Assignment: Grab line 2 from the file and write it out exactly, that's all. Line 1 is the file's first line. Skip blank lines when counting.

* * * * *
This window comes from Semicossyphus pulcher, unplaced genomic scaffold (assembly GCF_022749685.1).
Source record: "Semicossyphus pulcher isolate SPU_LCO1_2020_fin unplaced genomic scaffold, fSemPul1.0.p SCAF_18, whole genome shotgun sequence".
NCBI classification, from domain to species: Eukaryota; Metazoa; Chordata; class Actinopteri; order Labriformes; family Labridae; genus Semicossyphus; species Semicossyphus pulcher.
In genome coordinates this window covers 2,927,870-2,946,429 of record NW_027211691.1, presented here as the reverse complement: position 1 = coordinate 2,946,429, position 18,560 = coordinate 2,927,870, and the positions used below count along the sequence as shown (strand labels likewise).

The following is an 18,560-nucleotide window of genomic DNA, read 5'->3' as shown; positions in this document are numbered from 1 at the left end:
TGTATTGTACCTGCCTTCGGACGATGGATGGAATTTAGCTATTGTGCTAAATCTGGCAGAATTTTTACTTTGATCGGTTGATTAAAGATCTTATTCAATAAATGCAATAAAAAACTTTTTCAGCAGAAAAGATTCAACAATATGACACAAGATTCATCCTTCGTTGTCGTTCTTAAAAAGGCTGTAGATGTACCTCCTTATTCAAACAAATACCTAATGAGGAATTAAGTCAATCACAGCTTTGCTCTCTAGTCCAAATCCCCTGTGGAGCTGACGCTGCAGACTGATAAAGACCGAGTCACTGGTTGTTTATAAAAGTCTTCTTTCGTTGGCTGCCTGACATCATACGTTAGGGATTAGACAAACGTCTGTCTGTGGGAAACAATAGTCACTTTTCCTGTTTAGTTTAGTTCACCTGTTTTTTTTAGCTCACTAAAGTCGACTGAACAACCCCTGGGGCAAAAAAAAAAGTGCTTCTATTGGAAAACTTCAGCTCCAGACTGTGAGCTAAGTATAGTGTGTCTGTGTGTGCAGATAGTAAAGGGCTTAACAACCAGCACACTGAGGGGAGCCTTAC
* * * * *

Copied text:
Source record: "Semicossyphus pulcher isolate SPU_LCO1_2020_fin unplaced genomic scaffold, fSemPul1.0.p SCAF_18, whole genome shotgun sequence".